Climate data, angry scientists and metadata December 17, 2009

The Sydney Morning Herald, on page 1 of its December 5-6 2009 edition, ran a story called ‘Climate email mess hits Australia’. The story provides further detail from climate change records hacked from East Anglia University in the UK.ALP by Wolfgang Wildner
Creative Commons License photo credit: Wolfgang Wildner

The story focusses on the hacked records of a programmer at the university who was trying to use a range of historical Australian climate data from meteorological stations. In trying to use this data the programmer encountered a range of problems which led him to complain about the information he was working with: ‘Getting seriously fed up with the state of the Australian data…so many false references…so many changes…bewildering.’ In another email he says there is ‘no information integrity’ and concludes at one point, ‘What a bloody mess’.

If you’re very honest, would an external researcher or even a client from your own organisation make similar complaints if they had to try and find meaningful information in some of your business systems? In the East Anglia story, the key criticisms according to the Herald article relate to the poor quality of database construction and not to the integrity or validity of the actual information. The programmer knows that there is good, viable information in the system, he just can’t exactly work out what it is, nor how to extract it in a useable and meaningful way.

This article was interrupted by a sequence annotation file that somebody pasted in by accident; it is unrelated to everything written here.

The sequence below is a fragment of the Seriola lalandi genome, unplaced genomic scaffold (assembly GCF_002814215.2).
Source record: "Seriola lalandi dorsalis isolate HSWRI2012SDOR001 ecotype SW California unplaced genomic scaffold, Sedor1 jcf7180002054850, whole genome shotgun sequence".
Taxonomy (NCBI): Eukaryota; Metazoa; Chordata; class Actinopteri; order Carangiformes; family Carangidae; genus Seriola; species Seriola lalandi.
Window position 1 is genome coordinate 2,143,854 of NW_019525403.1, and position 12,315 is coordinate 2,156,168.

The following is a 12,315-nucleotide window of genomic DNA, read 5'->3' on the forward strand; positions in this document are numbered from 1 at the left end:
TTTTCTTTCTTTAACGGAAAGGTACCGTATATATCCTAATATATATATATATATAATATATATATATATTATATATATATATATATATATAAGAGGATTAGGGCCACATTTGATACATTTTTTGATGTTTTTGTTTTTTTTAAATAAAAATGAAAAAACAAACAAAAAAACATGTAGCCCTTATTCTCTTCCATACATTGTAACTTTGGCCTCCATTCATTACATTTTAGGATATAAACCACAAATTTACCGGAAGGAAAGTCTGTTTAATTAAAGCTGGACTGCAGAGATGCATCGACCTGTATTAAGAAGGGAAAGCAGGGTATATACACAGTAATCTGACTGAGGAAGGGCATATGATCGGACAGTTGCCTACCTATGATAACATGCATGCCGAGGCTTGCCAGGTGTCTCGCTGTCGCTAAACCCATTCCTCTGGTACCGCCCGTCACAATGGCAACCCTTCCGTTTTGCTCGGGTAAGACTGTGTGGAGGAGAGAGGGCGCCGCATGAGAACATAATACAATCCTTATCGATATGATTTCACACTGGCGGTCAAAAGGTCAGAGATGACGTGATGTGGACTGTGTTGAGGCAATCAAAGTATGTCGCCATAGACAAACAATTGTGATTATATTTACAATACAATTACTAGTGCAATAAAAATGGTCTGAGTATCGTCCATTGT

The problems in this example come down to metadata. Metadata or database fields that seem not to have been designed appropriately and then metadata fields that seem to not have been used appropriately. In particular it seems that a range of encoding schemes that are necessary to correctly identify the type and location of climate data – World Meteorological Organisation codes, station names and geographic coordinates – were not applied consistently and correctly.

It’s important to state that the Bureau of Meteorology emphasised in the article that it does not know the source of the climate data being used and its representative said that the Bureau had invested a lot of time in creating and maintaining high quality and reliable Australian climate data. Raw Australian climate data is available across the world in real time for forecasting purposes and this data could have come from countries other than Australia. Wherever it came from, the problems that arose through the use of the raw data provide some lessons which are illuminating:

  • realise the long term implications of system design and the metadata fields you implement
  • data quality, data reuse and data integrity are so reliant on good metadata application
  • where possible, use encoding schemes to give your data consistency and meaning
  • make sure people use your encoding schemes well. Poor use of these tools, and poor metadata in general can, as in this case, make your information virtually unusable.
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